Obstruction of Justice
Joseph Jordan is a military defense lawyer who aggressively represents servicemembers in courts martial. He is a former Army Judge Advocate. He has successfully defended servicemembers in numerous courts martial against obstruction of justice charges.
Obstructing Justice is a violation of Article 134 of the Uniform Code of Military Justice (UCMJ). To convict you of obstructing justice, the prosecutor must prove that you (1) you knew or believed that there would be a criminal proceeding; (2) and you committed certain acts; (3) with the intent to influence or impede the administration of justice; and (4) that that your conduct was service discrediting or prejudicial to good order and discipline in the armed forces.
Obstruction of justice includes lying to investigators, intimidating witnesses and destroying evidence. Encouraging a victim to take back an accusation can also be obstruction of justice.
Criminal proceedings include searches, police or command investigations, article 15 or non-judicial punishment proceedings, Article 32 investigations, state or federal criminal trials and courts martial. Administrative processes and proceedings, such as reduction and discharge boards do not qualify.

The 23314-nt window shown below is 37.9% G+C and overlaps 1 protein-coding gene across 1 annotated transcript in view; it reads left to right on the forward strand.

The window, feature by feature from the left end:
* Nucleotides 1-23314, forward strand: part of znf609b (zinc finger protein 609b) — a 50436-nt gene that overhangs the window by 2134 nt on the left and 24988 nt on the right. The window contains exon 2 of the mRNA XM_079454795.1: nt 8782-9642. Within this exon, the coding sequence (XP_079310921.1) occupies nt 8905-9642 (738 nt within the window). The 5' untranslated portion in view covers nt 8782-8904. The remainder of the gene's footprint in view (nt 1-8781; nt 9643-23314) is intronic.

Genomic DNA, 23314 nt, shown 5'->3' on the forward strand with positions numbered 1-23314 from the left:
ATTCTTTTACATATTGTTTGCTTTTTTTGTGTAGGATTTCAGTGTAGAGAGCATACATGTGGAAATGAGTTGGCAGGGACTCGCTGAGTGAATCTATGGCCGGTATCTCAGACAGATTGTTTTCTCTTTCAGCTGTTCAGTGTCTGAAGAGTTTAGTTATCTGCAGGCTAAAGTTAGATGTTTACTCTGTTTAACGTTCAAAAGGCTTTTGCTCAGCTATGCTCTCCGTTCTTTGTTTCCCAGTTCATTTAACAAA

There must be the intent to influence or impede the administration of justice, however, an actual impediment or influence is not necessary. Additionally, a proceeding or investigation does not need to have started for obstruction of justice to occur.
The prosecutor must also prove that the conduct prejudicial to good order and discipline, which means that the adultery had an obvious and measurable effect on morale, discipline, or unit cohesion or had a detrimental impact on the authority or esteem of a service member. Alternately, the prosecutor must prove that the adultery was service discrediting, meaning that because of the open and notorious nature of the allegation, it lowered the service in the public esteem, brought the service into disrepute or made it subject to public ridicule.
Obstructing Justice is a very serious charge. Convictions can result in a dishonorable discharge, reduction to E-1 and up to 5 years in prison. If you have been accused of solicitation, you need to contact an experienced military defense lawyer before you speak to law enforcement or your command.